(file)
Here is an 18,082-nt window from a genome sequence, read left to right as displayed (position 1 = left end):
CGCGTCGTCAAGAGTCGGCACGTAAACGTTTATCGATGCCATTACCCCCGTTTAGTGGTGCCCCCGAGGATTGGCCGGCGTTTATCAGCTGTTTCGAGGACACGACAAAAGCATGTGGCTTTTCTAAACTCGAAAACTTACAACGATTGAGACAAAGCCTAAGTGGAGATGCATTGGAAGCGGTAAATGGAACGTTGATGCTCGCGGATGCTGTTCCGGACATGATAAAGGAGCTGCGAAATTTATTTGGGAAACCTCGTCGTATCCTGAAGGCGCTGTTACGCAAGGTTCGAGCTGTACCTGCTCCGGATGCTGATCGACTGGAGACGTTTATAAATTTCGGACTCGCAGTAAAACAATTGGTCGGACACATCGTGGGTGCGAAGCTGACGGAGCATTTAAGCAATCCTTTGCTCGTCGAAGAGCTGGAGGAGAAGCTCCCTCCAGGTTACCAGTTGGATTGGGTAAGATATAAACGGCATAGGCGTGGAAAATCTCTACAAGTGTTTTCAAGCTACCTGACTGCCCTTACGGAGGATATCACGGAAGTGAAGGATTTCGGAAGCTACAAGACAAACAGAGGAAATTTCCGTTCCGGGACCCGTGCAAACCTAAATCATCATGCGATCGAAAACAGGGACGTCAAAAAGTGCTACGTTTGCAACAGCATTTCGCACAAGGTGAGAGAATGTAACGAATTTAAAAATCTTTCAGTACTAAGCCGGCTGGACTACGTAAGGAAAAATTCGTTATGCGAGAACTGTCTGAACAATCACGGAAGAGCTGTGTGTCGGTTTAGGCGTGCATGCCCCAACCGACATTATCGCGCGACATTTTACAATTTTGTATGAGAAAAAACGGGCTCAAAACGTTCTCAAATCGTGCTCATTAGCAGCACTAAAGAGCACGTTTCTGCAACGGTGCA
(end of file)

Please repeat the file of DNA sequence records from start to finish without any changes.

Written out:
Here is an 18,082-nt window from a genome sequence, read left to right as displayed (position 1 = left end):
CGCGTCGTCAAGAGTCGGCACGTAAACGTTTATCGATGCCATTACCCCCGTTTAGTGGTGCCCCCGAGGATTGGCCGGCGTTTATCAGCTGTTTCGAGGACACGACAAAAGCATGTGGCTTTTCTAAACTCGAAAACTTACAACGATTGAGACAAAGCCTAAGTGGAGATGCATTGGAAGCGGTAAATGGAACGTTGATGCTCGCGGATGCTGTTCCGGACATGATAAAGGAGCTGCGAAATTTATTTGGGAAACCTCGTCGTATCCTGAAGGCGCTGTTACGCAAGGTTCGAGCTGTACCTGCTCCGGATGCTGATCGACTGGAGACGTTTATAAATTTCGGACTCGCAGTAAAACAATTGGTCGGACACATCGTGGGTGCGAAGCTGACGGAGCATTTAAGCAATCCTTTGCTCGTCGAAGAGCTGGAGGAGAAGCTCCCTCCAGGTTACCAGTTGGATTGGGTAAGATATAAACGGCATAGGCGTGGAAAATCTCTACAAGTGTTTTCAAGCTACCTGACTGCCCTTACGGAGGATATCACGGAAGTGAAGGATTTCGGAAGCTACAAGACAAACAGAGGAAATTTCCGTTCCGGGACCCGTGCAAACCTAAATCATCATGCGATCGAAAACAGGGACGTCAAAAAGTGCTACGTTTGCAACAGCATTTCGCACAAGGTGAGAGAATGTAACGAATTTAAAAATCTTTCAGTACTAAGCCGGCTGGACTACGTAAGGAAAAATTCGTTATGCGAGAACTGTCTGAACAATCACGGAAGAGCTGTGTGTCGGTTTAGGCGTGCATGCCCCAACCGACATTATCGCGCGACATTTTACAATTTTGTATGAGAAAAAACGGGCTCAAAACGTTCTCAAATCGTGCTCATTAGCAGCACTAAAGAGCACGTTTCTGCAACGGTGCA